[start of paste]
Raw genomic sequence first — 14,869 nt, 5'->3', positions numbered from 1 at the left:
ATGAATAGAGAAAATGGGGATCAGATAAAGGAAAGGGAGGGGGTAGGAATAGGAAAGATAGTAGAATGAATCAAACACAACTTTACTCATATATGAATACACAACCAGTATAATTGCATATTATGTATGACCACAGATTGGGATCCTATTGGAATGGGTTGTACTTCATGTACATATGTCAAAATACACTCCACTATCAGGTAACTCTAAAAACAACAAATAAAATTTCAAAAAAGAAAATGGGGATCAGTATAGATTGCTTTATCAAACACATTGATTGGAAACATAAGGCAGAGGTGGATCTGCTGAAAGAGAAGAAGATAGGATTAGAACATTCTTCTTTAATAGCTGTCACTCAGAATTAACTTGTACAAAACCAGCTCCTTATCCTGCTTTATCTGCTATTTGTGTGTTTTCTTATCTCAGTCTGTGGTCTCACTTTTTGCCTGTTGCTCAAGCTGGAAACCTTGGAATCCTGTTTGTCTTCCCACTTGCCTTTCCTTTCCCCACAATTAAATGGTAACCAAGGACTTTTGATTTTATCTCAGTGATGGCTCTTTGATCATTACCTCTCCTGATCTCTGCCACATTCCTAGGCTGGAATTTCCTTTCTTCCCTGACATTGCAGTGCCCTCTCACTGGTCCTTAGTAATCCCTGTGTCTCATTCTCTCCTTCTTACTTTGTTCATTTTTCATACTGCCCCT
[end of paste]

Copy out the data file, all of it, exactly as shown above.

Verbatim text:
Raw genomic sequence first — 14,869 nt, 5'->3', positions numbered from 1 at the left:
ATGAATAGAGAAAATGGGGATCAGATAAAGGAAAGGGAGGGGGTAGGAATAGGAAAGATAGTAGAATGAATCAAACACAACTTTACTCATATATGAATACACAACCAGTATAATTGCATATTATGTATGACCACAGATTGGGATCCTATTGGAATGGGTTGTACTTCATGTACATATGTCAAAATACACTCCACTATCAGGTAACTCTAAAAACAACAAATAAAATTTCAAAAAAGAAAATGGGGATCAGTATAGATTGCTTTATCAAACACATTGATTGGAAACATAAGGCAGAGGTGGATCTGCTGAAAGAGAAGAAGATAGGATTAGAACATTCTTCTTTAATAGCTGTCACTCAGAATTAACTTGTACAAAACCAGCTCCTTATCCTGCTTTATCTGCTATTTGTGTGTTTTCTTATCTCAGTCTGTGGTCTCACTTTTTGCCTGTTGCTCAAGCTGGAAACCTTGGAATCCTGTTTGTCTTCCCACTTGCCTTTCCTTTCCCCACAATTAAATGGTAACCAAGGACTTTTGATTTTATCTCAGTGATGGCTCTTTGATCATTACCTCTCCTGATCTCTGCCACATTCCTAGGCTGGAATTTCCTTTCTTCCCTGACATTGCAGTGCCCTCTCACTGGTCCTTAGTAATCCCTGTGTCTCATTCTCTCCTTCTTACTTTGTTCATTTTTCATACTGCCCCT